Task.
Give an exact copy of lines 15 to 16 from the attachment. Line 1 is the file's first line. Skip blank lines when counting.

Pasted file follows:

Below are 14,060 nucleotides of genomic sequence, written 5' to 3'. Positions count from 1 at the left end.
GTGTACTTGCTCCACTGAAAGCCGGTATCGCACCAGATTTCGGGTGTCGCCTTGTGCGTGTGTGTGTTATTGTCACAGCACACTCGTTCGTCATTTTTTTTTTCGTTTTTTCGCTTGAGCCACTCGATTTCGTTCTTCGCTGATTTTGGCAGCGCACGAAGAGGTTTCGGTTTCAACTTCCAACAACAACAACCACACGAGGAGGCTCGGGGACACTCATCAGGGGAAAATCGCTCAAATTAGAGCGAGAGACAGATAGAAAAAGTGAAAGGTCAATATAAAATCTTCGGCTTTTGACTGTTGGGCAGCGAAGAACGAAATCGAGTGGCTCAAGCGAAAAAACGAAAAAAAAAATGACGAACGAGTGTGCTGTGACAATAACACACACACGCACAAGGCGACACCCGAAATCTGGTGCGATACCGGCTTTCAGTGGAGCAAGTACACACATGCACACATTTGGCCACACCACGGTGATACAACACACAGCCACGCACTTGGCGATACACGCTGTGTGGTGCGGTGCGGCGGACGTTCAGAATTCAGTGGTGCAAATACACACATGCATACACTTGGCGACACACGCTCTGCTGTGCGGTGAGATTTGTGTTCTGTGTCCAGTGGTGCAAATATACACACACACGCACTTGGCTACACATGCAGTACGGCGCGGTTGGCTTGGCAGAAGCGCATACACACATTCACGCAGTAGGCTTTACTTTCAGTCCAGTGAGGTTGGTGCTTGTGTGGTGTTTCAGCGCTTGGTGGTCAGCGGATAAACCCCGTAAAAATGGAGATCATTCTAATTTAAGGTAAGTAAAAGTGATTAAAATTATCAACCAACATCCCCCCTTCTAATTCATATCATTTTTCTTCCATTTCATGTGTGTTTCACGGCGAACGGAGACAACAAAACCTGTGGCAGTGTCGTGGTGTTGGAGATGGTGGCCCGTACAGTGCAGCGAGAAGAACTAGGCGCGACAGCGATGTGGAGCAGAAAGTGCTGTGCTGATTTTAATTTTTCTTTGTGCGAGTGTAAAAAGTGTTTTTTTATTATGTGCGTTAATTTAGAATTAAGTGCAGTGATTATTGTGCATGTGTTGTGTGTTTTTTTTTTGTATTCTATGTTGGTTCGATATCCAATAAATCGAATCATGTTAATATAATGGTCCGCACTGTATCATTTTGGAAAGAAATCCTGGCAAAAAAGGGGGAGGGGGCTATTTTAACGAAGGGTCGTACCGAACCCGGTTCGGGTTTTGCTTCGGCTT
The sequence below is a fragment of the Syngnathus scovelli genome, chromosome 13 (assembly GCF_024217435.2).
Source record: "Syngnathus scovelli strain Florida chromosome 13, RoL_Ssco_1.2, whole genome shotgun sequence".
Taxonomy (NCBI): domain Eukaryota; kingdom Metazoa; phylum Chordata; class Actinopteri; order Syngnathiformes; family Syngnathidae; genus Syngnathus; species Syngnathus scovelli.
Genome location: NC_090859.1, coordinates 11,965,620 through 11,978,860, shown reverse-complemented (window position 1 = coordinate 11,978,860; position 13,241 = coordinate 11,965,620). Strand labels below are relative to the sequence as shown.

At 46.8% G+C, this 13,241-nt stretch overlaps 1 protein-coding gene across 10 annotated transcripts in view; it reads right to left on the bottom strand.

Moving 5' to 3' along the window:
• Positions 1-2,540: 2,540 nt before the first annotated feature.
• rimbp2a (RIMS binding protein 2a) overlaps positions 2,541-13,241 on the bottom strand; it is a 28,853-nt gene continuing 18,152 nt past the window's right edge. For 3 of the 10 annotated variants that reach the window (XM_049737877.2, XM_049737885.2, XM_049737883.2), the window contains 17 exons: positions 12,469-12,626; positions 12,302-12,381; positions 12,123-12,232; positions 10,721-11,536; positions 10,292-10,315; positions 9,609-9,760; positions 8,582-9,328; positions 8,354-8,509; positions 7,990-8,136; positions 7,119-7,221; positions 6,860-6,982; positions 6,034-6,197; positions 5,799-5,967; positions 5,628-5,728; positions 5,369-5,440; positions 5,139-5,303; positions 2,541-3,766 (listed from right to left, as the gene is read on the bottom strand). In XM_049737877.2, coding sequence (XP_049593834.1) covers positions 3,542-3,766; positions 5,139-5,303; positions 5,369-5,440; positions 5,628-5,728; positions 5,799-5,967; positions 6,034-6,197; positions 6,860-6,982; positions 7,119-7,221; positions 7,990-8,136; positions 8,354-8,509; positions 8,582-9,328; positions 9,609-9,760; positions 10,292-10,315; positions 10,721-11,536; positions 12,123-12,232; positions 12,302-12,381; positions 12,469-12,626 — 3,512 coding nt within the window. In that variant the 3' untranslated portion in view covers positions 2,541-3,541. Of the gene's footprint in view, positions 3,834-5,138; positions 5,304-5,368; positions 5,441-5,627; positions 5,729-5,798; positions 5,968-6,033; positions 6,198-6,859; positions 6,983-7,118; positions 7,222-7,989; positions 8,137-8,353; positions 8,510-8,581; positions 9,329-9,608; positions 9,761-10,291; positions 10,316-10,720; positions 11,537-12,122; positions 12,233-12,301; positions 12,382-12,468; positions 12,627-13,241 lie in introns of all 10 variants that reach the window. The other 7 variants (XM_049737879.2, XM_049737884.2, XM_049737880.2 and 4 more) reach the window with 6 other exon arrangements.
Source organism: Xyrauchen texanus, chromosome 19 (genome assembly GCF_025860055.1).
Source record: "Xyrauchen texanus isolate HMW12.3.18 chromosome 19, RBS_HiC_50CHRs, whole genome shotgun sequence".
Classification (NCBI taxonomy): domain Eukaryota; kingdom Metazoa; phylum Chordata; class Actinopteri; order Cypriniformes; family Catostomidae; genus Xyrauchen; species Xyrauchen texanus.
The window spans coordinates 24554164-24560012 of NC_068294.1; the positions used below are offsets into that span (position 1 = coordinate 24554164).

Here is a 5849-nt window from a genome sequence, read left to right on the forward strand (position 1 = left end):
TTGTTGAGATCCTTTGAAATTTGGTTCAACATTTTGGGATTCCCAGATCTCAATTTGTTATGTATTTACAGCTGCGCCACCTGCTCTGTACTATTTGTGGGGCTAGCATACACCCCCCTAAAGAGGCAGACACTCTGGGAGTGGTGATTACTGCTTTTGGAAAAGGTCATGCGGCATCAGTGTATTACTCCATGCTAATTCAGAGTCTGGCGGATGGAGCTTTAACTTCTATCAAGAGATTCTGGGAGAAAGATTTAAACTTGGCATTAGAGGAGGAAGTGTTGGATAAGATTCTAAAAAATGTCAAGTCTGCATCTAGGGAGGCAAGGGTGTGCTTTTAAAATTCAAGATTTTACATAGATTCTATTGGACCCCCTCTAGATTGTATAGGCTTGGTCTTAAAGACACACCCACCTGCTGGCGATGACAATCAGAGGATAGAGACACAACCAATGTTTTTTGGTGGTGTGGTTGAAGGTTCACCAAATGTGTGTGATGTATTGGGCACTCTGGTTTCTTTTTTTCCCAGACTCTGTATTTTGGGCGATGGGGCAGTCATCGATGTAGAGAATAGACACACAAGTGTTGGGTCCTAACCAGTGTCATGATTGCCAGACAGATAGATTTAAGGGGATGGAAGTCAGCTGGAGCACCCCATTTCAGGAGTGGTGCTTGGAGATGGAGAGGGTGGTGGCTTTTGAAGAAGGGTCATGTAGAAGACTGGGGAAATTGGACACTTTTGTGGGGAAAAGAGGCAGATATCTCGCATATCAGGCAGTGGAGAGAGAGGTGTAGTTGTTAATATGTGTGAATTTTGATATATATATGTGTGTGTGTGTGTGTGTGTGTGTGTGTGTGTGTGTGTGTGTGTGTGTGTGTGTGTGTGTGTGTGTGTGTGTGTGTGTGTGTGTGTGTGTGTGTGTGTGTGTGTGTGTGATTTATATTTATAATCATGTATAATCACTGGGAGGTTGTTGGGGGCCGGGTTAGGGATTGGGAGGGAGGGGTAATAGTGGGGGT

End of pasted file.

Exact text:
Here is a 5849-nt window from a genome sequence, read left to right on the forward strand (position 1 = left end):
TTGTTGAGATCCTTTGAAATTTGGTTCAACATTTTGGGATTCCCAGATCTCAATTTGTTATGTATTTACAGCTGCGCCACCTGCTCTGTACTATTTGTGGGGCTAGCATACACCCCCCTAAAGAGGCAGACACTCTGGGAGTGGTGATTACTGCTTTTGGAAAAGGTCATGCGGCATCAGTGTATTACTCCATGCTAATTCAGAGTCTGGCGGATGGAGCTTTAACTTCTATCAAGAGATTCTGGGAGAAAGATTTAAACTTGGCATTAGAGGAGGAAGTGTTGGATAAGATTCTAAAAAATGTCAAGTCTGCATCTAGGGAGGCAAGGGTGTGCTTTTAAAATTCAAGATTTTACATAGATTCTATTGGACCCCCTCTAGATTGTATAGGCTTGGTCTTAAAGACACACCCACCTGCTGGCGATGACAATCAGAGGATAGAGACACAACCAATGTTTTTTGGTGGTGTGGTTGAAGGTTCACCAAATGTGTGTGATGTATTGGGCACTCTGGTTTCTTTTTTTCCCAGACTCTGTATTTTGGGCGATGGGGCAGTCATCGATGTAGAGAATAGACACACAAGTGTTGGGTCCTAACCAGTGTCATGATTGCCAGACAGATAGATTTAAGGGGATGGAAGTCAGCTGGAGCACCCCATTTCAGGAGTGGTGCTTGGAGATGGAGAGGGTGGTGGCTTTTGAAGAAGGGTCATGTAGAAGACTGGGGAAATTGGACACTTTTGTGGGGAAAAGAGGCAGATATCTCGCATATCAGGCAGTGGAGAGAGAGGTGTAGTTGTTAATATGTGTGAATTTTGATATATATATGTGTGTGTGTGTGTGTGTGTGTGTGTGTGTGTGTGTGTGTGTGTGTGTGTGTGTGTGTGTGTGTGTGTGTGTGTGTGTGTGTGTGTGTGTGTGTGTGTGTGTGTGTGTGATTTATATTTATAATCATGTATAATCACTGGGAGGTTGTTGGGGGCCGGGTTAGGGATTGGGAGGGAGGGGTAATAGTGGGGGT